I'm certainly not productive but there again I don't need to  be.
Stash extension 2020 -28.5 meters
Left at the end of 2019 - 39 meters

Esme866

Re: How to sew productively (a dozen tips)
« Reply #7 on: May 26, 2019, 13:28:42 PM »
@SewRuthieSews :

Very good list! I've always sewn fast, but I like intricate woven pieces, so I like working efficiently. Making groups of T-shirts at once works well for me, as I sew knits infrequently and prefer a variety of solid colors. Having to rethread machines every few hours is quicker as I just did it a few hours earlier -and can remember! If I'm doing 4 Tees I pull all of the thread and notions for each all at once. I have a rolling cart that holds all and can move between machines.

I like to handsew in the livingroom while watching TV. I bought a daylight bulb for a regular lamp, and the basket that holds the remotes is large enough for extra scissors, clip, snips, etc. - no running back and forth. Made my pincushion from a ceramic turtle - he "lives" under the lamp. A storage ottoman is only for current sewing projects, so things can be tucked away quickly.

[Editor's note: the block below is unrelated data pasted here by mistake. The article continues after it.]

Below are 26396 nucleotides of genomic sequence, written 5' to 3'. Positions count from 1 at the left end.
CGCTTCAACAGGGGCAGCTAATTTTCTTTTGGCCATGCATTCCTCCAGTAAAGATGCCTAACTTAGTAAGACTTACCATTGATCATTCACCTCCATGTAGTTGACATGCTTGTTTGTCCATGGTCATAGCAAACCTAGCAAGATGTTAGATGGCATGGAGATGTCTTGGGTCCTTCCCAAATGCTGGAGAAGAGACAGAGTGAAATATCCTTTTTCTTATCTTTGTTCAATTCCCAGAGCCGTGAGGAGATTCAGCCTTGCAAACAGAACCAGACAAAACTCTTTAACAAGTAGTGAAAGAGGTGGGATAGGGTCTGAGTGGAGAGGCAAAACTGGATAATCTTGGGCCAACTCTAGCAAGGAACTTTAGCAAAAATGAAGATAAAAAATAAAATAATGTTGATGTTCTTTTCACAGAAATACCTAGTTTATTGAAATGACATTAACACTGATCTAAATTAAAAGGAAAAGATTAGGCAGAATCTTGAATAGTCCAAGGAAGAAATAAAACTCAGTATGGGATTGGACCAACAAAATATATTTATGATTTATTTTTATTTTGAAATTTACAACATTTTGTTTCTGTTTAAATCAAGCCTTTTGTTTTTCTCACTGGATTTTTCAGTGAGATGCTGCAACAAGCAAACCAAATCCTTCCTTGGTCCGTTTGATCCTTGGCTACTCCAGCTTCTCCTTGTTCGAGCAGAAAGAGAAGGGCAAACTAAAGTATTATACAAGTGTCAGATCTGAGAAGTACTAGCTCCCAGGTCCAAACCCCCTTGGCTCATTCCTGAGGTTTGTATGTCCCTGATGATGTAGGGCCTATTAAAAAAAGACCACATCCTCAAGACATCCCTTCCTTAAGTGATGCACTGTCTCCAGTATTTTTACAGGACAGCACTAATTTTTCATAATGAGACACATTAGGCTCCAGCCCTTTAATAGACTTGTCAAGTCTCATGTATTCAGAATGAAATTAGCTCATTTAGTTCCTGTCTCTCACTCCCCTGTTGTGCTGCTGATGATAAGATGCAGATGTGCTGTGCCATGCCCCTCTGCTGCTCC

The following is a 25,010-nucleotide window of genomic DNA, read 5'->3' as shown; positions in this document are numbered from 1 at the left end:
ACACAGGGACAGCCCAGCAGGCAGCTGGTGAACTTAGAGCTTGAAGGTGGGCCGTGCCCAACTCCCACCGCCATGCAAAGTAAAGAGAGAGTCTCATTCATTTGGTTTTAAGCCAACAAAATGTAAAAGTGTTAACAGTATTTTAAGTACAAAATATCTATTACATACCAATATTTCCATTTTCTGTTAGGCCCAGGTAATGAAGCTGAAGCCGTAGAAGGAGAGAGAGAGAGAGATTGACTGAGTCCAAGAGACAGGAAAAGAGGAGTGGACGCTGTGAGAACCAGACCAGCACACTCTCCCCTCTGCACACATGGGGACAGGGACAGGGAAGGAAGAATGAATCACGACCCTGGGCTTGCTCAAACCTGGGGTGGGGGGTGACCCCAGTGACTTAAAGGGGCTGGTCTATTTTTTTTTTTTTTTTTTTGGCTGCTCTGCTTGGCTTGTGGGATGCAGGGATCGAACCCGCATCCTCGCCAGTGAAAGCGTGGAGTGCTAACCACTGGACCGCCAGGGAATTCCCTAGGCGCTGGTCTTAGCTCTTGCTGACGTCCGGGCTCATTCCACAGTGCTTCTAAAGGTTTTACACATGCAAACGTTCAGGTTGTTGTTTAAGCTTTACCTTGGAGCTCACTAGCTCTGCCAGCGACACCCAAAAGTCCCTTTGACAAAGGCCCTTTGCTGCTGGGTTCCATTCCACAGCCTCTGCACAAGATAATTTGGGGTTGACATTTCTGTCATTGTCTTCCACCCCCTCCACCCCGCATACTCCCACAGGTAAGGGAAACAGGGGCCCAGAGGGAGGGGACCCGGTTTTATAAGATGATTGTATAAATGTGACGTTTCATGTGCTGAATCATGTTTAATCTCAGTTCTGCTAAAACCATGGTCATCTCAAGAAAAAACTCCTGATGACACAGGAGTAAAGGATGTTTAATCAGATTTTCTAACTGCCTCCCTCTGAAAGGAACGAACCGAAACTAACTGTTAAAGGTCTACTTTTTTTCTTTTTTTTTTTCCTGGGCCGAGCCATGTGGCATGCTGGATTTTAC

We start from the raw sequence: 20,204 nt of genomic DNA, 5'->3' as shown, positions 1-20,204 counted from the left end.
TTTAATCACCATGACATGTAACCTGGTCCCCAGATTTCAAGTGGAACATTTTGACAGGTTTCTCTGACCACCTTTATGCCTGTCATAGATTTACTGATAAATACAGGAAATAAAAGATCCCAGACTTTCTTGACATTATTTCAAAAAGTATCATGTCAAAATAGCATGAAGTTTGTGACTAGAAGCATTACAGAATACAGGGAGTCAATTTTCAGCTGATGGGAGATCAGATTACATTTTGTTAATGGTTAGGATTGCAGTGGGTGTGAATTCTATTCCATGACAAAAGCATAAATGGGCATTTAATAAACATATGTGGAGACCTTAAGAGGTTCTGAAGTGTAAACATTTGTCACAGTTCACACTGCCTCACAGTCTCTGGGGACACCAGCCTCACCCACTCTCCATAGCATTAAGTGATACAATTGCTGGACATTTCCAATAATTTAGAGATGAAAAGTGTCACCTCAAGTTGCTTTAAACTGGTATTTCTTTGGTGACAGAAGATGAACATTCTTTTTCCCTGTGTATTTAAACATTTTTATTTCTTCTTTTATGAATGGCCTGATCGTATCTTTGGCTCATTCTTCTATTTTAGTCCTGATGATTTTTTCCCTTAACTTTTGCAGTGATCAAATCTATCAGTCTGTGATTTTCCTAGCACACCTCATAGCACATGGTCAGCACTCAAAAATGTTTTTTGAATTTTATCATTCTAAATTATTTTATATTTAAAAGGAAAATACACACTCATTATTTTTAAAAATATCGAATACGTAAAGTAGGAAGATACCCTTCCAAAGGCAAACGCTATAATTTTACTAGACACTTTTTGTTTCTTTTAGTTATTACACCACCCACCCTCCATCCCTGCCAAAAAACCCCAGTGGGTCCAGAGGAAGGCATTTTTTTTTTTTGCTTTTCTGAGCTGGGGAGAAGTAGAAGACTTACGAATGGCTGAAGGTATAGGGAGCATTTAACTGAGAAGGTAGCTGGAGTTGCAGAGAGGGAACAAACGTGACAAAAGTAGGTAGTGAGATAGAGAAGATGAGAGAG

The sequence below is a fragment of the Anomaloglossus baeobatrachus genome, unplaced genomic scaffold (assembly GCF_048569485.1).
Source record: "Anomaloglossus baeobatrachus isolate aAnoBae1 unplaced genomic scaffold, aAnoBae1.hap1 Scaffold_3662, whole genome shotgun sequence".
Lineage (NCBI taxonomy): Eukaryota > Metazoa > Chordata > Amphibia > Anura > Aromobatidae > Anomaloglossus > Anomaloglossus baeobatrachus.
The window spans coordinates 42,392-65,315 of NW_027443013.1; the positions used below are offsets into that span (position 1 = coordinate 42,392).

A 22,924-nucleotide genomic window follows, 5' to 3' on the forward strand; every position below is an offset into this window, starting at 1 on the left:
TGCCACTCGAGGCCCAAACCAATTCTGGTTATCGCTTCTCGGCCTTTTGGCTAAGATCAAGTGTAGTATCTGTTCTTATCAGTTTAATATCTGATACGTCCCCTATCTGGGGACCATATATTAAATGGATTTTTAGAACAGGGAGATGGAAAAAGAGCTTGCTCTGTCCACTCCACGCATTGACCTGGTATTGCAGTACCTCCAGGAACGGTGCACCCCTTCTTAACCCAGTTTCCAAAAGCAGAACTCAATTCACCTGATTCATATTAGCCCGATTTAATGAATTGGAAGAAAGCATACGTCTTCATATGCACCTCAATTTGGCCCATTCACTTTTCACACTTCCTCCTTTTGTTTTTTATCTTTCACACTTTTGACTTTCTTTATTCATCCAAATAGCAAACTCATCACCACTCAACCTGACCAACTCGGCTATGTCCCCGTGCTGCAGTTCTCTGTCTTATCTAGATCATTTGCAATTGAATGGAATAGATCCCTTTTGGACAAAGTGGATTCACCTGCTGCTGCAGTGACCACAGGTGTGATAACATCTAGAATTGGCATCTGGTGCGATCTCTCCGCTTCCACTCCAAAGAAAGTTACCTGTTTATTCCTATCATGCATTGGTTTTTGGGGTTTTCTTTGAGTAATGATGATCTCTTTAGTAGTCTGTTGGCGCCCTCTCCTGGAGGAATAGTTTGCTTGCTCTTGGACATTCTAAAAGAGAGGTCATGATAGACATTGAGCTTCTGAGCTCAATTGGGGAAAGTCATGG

I wax thread for a project all at once, always do extra, and it hangs from a straight pin stuck in the drywall at a steep angle, tucked to the side of the drapes in the livingroom. If the project gets delayed, its wound onto an empty TP roll and secured with green painter's tape - kept with the remotes.

Most important - take 30 minutes to an hour to reorganize as things begin to jumble. This is easy to do if everything has a dedicated space "to live". Waiting to organize once a year or so means wasting time searching for things - or running out to buy a duplicate (or triplicate!).

Organization makes a huge difference.

I also avoid large plastic tubs. They're much too difficult to manuever, hold too much to be practical for constant use and I can't stand looking at the things!

Ann

Re: How to sew productively (a dozen tips)
« Reply #8 on: May 26, 2019, 13:55:28 PM »
@SewRuthieSews, you have great ideas for sewing productively. They work well if you sew casually also.

My tips are similar to yours but I had the opportunity to get them in order while the sewing room was out of commission for 7 weeks.